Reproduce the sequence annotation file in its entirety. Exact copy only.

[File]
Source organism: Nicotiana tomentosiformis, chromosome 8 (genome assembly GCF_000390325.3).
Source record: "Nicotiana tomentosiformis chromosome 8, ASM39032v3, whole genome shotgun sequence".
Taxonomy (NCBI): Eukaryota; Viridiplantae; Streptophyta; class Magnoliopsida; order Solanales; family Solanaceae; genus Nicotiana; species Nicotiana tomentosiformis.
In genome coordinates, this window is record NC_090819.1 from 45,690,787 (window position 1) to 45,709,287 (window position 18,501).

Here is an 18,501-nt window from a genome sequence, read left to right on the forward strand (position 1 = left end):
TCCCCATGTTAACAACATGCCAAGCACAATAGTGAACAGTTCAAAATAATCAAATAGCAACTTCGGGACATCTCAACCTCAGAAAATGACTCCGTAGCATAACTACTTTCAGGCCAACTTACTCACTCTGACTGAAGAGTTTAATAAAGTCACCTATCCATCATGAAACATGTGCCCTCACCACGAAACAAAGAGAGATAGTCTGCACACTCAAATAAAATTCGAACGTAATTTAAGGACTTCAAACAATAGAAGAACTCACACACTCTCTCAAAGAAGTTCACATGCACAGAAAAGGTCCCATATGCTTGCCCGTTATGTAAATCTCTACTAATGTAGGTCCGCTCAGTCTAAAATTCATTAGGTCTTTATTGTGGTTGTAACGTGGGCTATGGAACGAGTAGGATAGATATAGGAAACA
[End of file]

Source organism: Nicotiana tomentosiformis, chromosome 8 (genome assembly GCF_000390325.3).
Source record: "Nicotiana tomentosiformis chromosome 8, ASM39032v3, whole genome shotgun sequence".
Taxonomy (NCBI): Eukaryota; Viridiplantae; Streptophyta; class Magnoliopsida; order Solanales; family Solanaceae; genus Nicotiana; species Nicotiana tomentosiformis.
In genome coordinates, this window is record NC_090819.1 from 45,690,787 (window position 1) to 45,709,287 (window position 18,501).

Here is an 18,501-nt window from a genome sequence, read left to right on the forward strand (position 1 = left end):
TCCCCATGTTAACAACATGCCAAGCACAATAGTGAACAGTTCAAAATAATCAAATAGCAACTTCGGGACATCTCAACCTCAGAAAATGACTCCGTAGCATAACTACTTTCAGGCCAACTTACTCACTCTGACTGAAGAGTTTAATAAAGTCACCTATCCATCATGAAACATGTGCCCTCACCACGAAACAAAGAGAGATAGTCTGCACACTCAAATAAAATTCGAACGTAATTTAAGGACTTCAAACAATAGAAGAACTCACACACTCTCTCAAAGAAGTTCACATGCACAGAAAAGGTCCCATATGCTTGCCCGTTATGTAAATCTCTACTAATGTAGGTCCGCTCAGTCTAAAATTCATTAGGTCTTTATTGTGGTTGTAACGTGGGCTATGGAACGAGTAGGATAGATATAGGAAACA